Wincing slightly as the tattoo gun punches holes in the nape of her neck, Ohm says getting inked in memory of Thailand’s King Bhumibol Adulyadej, who died last week, is the greatest tribute she can pay.
Tattoo studios across Bangkok are reporting a surge in clients asking for indelible reminders of the beloved king who died last Thursday, aged 88, after a reign spanning seven decades.
Most Thais have known no other monarch a figure associated with stability and virtue in a kingdom scored by political violence, coups and corruption. Ohm, whose full name is Kraipich Jarach, opted for “I was born during the reign of King Rama9” on her neck in the scrolls and flourishes of Thai script, referring to the monarch’s formal title.
“I might lose photos, but tattoos will stay with me even when I die,” the 32-year-old said.
Doubling up on the tributes, Kraipich also decided to have “King 9” — the first word in English and the numeral in Thai — tattooed on her forearm, a motif that has become increasingly popular.
Tattoos have a long lineage in deeply superstitious Thailand, where they are common among women and men as acts of Buddhist devotion, for protection and good luck.
“In case I am reborn… in the next life these tattoos might help me remember that I lived in the time of the best king in the world,” Ohm said.
Photos of people showing off new artwork, from large portraits of the king to elaborate maps of Thailand with his name across them, are doing the rounds of social media.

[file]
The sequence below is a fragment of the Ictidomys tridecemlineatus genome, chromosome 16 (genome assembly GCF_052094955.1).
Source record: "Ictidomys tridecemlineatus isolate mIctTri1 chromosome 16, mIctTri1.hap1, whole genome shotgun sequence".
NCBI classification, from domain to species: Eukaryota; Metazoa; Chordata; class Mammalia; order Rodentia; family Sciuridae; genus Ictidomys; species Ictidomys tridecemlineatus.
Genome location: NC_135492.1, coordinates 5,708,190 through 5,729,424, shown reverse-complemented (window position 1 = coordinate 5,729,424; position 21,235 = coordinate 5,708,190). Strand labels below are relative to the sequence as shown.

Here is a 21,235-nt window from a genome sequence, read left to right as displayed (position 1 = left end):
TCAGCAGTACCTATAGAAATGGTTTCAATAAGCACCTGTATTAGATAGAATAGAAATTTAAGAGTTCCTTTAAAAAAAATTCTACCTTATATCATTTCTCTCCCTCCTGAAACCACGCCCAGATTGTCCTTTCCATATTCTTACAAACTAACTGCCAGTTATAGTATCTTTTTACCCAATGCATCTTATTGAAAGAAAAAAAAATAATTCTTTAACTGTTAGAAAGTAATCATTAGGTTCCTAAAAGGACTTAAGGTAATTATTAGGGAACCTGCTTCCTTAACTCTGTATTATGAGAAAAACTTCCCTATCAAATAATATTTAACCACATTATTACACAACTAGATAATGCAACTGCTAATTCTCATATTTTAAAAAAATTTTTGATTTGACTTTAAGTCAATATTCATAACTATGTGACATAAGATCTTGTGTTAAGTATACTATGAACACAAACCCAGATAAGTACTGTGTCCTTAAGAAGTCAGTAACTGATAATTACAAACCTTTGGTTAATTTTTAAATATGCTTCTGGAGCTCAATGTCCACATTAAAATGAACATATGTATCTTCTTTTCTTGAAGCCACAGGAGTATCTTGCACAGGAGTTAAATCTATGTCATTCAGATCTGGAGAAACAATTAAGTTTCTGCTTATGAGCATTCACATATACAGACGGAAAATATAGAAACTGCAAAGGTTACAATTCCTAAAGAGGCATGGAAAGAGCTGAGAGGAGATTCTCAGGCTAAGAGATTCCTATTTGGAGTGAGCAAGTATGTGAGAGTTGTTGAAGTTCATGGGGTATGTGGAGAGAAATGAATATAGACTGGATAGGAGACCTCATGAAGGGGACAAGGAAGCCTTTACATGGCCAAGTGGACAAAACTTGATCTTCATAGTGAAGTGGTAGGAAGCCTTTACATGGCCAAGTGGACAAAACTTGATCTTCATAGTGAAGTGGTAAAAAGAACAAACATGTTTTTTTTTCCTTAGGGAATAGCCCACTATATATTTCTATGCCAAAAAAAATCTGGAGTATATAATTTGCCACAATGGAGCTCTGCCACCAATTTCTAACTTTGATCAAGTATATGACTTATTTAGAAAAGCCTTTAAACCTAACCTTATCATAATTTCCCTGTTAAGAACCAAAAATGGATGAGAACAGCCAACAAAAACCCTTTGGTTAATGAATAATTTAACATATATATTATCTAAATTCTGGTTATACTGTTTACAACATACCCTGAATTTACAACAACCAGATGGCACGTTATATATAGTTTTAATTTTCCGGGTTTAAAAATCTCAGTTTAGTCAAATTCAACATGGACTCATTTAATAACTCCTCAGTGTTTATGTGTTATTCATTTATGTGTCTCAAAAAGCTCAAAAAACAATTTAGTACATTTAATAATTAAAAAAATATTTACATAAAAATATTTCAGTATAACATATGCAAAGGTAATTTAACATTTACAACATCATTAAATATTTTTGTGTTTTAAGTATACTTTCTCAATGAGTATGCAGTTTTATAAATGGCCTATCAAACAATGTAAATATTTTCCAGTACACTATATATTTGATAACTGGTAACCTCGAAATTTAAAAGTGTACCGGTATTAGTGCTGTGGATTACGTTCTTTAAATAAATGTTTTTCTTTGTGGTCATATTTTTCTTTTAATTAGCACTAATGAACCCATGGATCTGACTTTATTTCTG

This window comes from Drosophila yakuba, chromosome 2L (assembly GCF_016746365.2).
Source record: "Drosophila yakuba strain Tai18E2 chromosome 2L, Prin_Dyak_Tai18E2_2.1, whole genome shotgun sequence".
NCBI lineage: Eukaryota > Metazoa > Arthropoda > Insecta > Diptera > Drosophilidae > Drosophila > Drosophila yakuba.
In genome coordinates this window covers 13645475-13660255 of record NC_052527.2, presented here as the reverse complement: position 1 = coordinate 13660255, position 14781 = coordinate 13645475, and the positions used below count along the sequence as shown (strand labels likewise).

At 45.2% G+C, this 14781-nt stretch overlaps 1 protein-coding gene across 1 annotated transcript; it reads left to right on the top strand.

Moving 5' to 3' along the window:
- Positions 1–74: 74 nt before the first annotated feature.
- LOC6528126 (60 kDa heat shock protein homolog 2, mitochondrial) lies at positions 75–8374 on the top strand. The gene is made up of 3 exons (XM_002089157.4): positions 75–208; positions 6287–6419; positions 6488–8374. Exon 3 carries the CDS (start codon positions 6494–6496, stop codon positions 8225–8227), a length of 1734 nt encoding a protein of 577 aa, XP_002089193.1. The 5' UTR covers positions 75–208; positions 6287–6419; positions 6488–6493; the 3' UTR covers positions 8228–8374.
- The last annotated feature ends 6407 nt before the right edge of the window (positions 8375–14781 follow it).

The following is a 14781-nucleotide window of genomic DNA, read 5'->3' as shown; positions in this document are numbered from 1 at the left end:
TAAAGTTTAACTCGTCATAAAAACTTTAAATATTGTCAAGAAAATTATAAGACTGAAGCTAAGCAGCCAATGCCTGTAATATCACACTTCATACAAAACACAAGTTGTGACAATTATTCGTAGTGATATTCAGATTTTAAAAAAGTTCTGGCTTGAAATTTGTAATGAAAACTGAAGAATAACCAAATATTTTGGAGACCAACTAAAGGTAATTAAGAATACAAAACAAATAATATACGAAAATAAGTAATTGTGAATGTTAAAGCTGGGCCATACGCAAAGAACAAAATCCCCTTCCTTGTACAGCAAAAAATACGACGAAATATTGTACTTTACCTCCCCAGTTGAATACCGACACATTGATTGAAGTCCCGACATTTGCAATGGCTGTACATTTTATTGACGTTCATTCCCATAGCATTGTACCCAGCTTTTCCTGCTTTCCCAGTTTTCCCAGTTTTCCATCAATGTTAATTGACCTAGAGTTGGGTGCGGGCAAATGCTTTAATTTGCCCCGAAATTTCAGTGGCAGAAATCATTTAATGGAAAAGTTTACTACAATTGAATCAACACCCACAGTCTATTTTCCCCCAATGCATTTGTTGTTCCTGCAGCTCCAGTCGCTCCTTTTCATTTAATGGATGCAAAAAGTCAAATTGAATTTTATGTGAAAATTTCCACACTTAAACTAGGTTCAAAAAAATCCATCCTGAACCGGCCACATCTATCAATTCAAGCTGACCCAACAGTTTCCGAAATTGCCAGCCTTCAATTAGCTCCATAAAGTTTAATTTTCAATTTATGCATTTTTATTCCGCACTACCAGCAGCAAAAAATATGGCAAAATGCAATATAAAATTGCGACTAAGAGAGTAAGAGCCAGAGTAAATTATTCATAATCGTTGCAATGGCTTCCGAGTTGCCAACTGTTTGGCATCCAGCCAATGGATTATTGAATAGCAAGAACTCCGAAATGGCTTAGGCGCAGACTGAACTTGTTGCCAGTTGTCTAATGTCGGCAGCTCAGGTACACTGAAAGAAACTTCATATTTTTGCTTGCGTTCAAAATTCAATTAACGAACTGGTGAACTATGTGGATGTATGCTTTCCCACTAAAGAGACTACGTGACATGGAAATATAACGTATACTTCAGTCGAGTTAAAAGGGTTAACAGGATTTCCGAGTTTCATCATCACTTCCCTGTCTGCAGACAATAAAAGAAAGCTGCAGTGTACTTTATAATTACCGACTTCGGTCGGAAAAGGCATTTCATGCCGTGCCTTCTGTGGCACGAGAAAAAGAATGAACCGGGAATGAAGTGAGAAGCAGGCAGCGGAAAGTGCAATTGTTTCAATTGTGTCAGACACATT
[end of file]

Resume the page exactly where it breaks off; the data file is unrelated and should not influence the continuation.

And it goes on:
Celebrities have got in on the act, while parlours are offering free or cheap sessions as the kingdom mourns.
Petchy, the Thai owner of OD Tattoo Studio, says that since Bhumibol’s death he has had around 10 customers a day keen for an enduring mark representing their king.
“Thais love their king… tattooing is a kind of art. The king also loved arts, he painted, he played musical instruments, he composed songs,” the heavily tattooed 42-year-old said.
“So this is a way for many people to show respect. They don’t just have his photos at home but a tattoo that is part of their bodies,” he explained, adding he also planned some fresh ink in commemoration.
Most Thai households and companies have a portrait or photograph of the king on their walls.
Thais have donned black in a remarkable show of public grief, while everything from concerts to football matches have been cancelled out of respect.
But by late Tuesday Bangkok’s famed night scene was cautiously creeping back to life after a five-day hiatus.